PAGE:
[Def Jam; 2010]

Apparently, you just can’t hold Big Boi down. The Son of Chico Dusty has been a thing since 2007. Hell, word of both he and Andre’s solo albums has been persistent prior to freakin’ Idlewild. Who knows when it was originally supposed to come out, but it certainly didn’t. Now we’re in 2010. Delays of that length are often dooming even in hip hop, think Before I Self Destruct, or even Lazers. Is that latter album even a real thing? At this point, who knows. Big Boi’s solo “debut” (we all know Speakerboxxx is only an OutKast album in name) had begun to fade into a similar mythos, and then suddenly Antwan was leaving his home at LaFace/Jive, and the album seemed alive again, only at Def Jam.

In case there’s any doubt in your mind: Jive Records are the bad guys. After the stacks of money OutKast no doubt provided the label with, they got cold feet with Big Boi on his own. Even with the single “Ringtone” getting serious airtime. This sort of thing apparently comes naturally to the label; Clipse’s Pusha T puts it clearly: “I hate Jive. I hate them motherfuckers. With all my heart and all the passion and my soul I hate these bitches. It’s about the lynching of every staff member up in this mother fucker.” Well then. Tell us how you really feel, Pusha. Jive made sure they put a serious blemish on this record, halting its progression for years, and then preventing Big Boi from releasing all the material he wanted to put out. They haunted the record after its leaving their base, blocking Andre 3000 from appearing on the album. This effectively separated the two MCs on record for the first time in their careers, and it wasn’t by their choice. If you’ve somehow missed “Royal Flush,” featuring Three Stacks and Raekwon, go download the track, because it won’t come with your album, courtesy of Jive.

Okay, so beyond all the drama leading up to its release, how does it all sound? The best answer I can provide is, well, not quite how it should. Is the album bad? Lord no. Yet, it’s just not quite what one would hope for from a Big Boi album. Speakerboxxx is one of the best straight up rap records of the last decade, so to be fair, expectations were high. Regardless, 3000 is missed, and the guests that are present are a bit suspect. Whether people recognize it or not, Antwan is one of the best MCs in the game right now, his flow and voice itself commands an easygoing, predominant presence. Essentially, he may be the best “Southern” MC since Scarface (Andre has gone above and beyond this label, doesn’t count). So, if you’re so damn good, why waste so much of our time with guests?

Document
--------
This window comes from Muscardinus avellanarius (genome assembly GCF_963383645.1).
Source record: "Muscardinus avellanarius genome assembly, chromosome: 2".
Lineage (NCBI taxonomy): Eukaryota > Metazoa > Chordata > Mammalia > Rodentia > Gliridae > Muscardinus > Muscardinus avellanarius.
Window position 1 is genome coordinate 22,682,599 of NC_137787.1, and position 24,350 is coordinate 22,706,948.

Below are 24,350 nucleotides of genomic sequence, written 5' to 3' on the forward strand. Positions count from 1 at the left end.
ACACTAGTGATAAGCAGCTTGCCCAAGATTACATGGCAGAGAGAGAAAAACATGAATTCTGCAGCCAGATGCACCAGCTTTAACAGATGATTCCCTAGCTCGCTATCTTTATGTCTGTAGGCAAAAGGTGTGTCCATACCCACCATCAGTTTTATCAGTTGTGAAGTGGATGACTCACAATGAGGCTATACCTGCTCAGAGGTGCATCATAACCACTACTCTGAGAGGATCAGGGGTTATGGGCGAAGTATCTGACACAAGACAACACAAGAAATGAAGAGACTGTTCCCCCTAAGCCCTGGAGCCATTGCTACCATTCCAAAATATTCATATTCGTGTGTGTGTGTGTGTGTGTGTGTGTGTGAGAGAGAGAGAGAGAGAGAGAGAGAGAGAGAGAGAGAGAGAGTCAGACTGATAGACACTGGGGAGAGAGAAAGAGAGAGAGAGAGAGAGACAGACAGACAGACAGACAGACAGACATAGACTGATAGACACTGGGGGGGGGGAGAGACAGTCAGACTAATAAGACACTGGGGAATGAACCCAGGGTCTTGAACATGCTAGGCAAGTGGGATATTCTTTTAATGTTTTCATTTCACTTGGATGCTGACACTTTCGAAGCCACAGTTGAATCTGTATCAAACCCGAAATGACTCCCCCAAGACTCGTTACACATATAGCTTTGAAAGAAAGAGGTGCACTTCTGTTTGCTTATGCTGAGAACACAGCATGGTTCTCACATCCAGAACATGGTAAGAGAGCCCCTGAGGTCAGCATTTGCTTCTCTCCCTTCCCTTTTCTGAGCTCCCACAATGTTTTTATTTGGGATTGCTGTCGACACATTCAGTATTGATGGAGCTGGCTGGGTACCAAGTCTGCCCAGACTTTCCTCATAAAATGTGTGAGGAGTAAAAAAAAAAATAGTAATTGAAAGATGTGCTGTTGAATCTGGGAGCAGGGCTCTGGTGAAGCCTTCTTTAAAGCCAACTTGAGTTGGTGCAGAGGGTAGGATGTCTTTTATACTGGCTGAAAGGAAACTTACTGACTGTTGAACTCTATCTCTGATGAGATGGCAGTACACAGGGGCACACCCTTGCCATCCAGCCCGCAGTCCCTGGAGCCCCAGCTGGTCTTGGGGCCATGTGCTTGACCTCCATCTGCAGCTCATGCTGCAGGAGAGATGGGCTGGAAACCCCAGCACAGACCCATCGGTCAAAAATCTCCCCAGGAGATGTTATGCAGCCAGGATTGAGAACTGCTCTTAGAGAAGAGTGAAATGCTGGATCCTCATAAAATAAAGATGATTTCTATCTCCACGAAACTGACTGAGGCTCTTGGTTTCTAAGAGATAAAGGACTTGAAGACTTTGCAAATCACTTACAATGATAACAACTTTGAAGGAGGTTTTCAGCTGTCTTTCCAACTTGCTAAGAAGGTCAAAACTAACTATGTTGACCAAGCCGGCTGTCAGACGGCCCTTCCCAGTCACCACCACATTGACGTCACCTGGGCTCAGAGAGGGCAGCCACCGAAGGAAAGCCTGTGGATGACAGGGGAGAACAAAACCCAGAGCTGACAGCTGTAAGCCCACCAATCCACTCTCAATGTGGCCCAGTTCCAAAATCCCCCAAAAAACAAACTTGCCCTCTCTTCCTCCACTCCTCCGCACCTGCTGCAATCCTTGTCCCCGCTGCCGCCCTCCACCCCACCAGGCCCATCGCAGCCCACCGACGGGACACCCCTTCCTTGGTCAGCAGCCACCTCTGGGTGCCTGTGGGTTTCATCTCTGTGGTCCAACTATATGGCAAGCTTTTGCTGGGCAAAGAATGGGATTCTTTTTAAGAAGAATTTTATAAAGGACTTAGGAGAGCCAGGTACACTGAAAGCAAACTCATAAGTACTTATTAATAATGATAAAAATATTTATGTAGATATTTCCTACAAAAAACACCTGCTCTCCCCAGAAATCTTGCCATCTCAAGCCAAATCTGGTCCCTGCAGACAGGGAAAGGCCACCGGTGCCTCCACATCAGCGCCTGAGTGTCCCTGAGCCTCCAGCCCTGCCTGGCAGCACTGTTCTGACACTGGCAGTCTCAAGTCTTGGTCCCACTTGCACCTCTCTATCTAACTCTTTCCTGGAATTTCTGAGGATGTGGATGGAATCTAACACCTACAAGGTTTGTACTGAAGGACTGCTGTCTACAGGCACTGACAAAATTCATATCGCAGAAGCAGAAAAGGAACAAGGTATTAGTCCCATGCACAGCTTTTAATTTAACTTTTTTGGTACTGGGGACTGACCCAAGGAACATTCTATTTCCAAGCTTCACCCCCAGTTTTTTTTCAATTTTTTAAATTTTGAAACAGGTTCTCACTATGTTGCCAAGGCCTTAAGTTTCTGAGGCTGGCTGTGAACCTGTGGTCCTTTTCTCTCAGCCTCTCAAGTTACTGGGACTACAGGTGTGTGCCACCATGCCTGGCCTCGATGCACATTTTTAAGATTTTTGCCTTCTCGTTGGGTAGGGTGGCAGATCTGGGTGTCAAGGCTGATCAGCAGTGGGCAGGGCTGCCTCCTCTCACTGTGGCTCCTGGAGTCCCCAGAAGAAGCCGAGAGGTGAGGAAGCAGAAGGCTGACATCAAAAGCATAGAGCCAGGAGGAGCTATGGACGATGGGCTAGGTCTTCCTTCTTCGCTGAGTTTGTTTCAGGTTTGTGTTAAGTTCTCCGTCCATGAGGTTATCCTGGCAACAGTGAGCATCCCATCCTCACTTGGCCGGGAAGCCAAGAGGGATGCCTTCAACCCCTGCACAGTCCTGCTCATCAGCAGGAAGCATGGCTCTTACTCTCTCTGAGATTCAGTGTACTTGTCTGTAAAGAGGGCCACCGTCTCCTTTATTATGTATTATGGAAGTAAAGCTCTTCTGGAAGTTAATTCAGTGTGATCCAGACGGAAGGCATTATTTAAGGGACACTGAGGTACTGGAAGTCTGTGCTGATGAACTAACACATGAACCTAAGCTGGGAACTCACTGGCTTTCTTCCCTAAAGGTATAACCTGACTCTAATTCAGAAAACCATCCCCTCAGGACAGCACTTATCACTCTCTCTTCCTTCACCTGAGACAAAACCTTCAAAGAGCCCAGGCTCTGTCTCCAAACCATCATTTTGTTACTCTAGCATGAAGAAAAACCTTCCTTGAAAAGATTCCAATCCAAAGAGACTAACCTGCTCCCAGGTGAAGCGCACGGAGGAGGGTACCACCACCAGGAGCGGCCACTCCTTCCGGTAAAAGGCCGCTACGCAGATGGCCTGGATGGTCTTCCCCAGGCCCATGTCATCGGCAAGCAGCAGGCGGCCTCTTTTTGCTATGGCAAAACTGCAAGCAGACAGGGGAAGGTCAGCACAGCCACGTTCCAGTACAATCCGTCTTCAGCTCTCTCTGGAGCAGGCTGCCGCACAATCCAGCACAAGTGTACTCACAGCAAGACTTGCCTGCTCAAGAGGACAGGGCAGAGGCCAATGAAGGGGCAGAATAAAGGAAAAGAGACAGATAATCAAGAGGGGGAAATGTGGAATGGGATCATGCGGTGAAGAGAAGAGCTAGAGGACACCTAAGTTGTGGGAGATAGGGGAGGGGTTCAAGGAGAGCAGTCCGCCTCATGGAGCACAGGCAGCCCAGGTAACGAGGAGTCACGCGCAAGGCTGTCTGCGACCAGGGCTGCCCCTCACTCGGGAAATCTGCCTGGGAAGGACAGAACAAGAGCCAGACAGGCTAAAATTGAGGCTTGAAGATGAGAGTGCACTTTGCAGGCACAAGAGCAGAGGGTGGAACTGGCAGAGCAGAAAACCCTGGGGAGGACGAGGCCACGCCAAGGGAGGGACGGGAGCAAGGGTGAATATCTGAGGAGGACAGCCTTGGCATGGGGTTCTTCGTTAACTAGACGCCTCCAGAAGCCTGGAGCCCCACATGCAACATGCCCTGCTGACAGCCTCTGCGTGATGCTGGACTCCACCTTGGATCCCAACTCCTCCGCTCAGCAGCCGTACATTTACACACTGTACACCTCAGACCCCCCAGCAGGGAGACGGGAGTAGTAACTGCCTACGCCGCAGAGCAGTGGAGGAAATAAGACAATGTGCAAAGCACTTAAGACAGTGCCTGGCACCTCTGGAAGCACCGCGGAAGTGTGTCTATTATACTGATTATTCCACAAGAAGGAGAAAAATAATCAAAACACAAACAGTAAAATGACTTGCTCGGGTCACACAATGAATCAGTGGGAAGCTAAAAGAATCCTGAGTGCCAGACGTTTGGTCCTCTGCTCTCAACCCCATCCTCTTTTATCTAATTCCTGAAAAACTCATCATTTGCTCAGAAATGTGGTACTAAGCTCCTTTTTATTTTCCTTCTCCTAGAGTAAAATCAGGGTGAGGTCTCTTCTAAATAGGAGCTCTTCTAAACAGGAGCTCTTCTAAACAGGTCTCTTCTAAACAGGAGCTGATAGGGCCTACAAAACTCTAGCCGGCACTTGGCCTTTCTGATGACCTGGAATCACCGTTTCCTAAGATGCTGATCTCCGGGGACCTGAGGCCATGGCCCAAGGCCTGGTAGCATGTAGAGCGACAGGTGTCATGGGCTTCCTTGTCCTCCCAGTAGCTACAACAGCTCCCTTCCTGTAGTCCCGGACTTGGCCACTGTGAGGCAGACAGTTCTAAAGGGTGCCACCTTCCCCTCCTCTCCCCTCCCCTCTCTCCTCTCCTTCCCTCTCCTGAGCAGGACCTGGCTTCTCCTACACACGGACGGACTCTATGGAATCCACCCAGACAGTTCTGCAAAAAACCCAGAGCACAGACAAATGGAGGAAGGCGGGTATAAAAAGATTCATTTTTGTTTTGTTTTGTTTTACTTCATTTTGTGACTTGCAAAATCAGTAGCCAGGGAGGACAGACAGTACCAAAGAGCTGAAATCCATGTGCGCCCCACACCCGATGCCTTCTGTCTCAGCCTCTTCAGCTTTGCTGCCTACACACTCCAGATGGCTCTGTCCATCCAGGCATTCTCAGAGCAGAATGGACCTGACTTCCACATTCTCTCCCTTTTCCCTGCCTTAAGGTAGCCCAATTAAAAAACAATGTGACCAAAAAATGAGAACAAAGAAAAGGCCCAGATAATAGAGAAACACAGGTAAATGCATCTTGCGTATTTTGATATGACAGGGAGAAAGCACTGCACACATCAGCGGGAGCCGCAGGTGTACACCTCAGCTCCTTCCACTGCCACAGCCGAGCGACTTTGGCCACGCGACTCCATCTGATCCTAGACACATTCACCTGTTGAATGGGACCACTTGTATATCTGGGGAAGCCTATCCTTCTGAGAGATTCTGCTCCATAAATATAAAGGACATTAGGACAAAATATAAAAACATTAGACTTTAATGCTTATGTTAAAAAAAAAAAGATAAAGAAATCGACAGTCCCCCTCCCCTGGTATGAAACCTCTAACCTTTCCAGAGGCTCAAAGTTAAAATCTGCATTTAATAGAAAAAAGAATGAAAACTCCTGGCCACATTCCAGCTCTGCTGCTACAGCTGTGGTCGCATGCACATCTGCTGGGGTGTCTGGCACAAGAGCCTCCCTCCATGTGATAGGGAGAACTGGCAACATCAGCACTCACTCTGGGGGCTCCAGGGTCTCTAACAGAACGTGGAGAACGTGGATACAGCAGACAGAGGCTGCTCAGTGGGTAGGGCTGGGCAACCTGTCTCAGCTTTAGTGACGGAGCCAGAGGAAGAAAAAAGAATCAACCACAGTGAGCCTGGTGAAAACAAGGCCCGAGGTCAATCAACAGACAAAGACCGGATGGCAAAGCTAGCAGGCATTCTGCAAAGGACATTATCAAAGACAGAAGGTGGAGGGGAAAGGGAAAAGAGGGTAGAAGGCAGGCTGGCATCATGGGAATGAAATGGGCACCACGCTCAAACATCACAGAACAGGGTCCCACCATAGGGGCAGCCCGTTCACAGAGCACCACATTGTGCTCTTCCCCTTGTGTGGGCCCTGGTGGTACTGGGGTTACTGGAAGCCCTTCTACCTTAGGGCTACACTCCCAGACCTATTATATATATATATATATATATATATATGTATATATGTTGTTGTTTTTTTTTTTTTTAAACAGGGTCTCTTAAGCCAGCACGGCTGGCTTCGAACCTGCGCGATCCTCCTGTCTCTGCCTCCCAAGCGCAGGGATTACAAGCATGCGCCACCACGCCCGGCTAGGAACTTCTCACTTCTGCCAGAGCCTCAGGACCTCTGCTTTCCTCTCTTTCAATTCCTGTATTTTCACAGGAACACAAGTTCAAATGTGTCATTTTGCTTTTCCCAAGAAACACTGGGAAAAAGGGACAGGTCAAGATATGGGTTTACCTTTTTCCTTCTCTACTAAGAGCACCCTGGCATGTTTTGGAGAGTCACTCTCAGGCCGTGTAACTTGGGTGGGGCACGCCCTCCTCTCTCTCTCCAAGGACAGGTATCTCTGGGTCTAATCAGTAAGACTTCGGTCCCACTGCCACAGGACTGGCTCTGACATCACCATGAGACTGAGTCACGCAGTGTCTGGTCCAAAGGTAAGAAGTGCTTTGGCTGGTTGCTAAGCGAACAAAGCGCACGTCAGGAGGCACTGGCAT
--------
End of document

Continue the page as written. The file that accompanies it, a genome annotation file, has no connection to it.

Nearly every single track features another MC, and face it, it’s the OutKast member we paid to see. The Dungeon Family can’t really be criticized for being around, they’re part of the fam, and that’s how it goes. This doesn’t really excuse Big Boi’s persistent over-reliance on guest spots. T.I. shows up on “Tangerine” (which may well feature the album’s best production) just to strut around going, “Hey, I’m T.I., remember?” (although it should be noted that he seems to have truly perfected his Southern flow), Jamie Foxx seems too tepid for a Big Boi album (it’s still funny to me that he’s so successfully transferring into “gangsta” territory after blowing up by having Tom Cruise beat him up repeatedly – I still think of the guy as an actor, but he seems to prefer singing nowadays), and Gucci Mane is just a joke. Then there’s Yelawolf, the new “white rapper,” who pointlessly raps on the 3000-produced (to show they at least worked together on some level) “You Ain’t No DJ.” I won’t try and tell you who I think he sounds like, but who do these lines make you think of? “Yeah, I’m pale / but I’ll impale you with an Impala.” Hmm. If Big Boi insisted on stuffing guests into his album, why not get some real talent on the record? Gone are the friends he brought in for Speakerboxxx: Killer Mike, Ludacris, Big Gipp, Cee-Lo, and Jay-Z, among others. True, several of them are from the Family too, but they’re better members than most of those featured on this album. If there’s anyone Antwan shoulda thrown some spotlight to, it’s Witchdoctor, that woulda been a feature worthwhile.

As for individual tracks, “Turns Me On” sounds so much like OutKast that it would’ve felt at a home on their next album, if it’s ever released. I mean this in the best way possible, it’s a good cut. The beat on “Follow Us” also says old school ‘Kast, but the Vonnegutt chorus feels awkwardly pasted in. The next straight three, “Shutterbug,” “General Patton,” and “Tangerine” are all among the album’s best tracks, it would’ve been a dream had the entire album remained at this level. From there it’s a grab bag of decent to good tracks. The beat on “The Train Part II” takes the album to nearly ethereal heights, it’s a bit like “13th Floor/Growing Old” for 2010 (minus 3000’s greater insight). This would seem a logical closer of the album, but when “Back Up Plan” comes in, it’s so damn good it doesn’t matter. It’s one of the best tracks Boi’s ever been involved in, and that’s saying something.

Ultimately, this an album mixed with the great and the passable. Some tracks are fantastic while others simply carry you along to the next. While some of the guests add to the fun (Janelle Monáe, duh), more of them are only detractors, it’s the 2001 gripe all over again. Jive is certainly responsible for many of the lacking aspects of the album, but as much as we can hate them, this record is still what it is, and what that is, is good, but not quite classic. Its middle and end are its strongest components, had the entire record operated at that level, we’d be talking one fantastic record. Instead, it contains ups and downs, and this record’s ups are some serious highs, and it’s certainly worth your time to find them.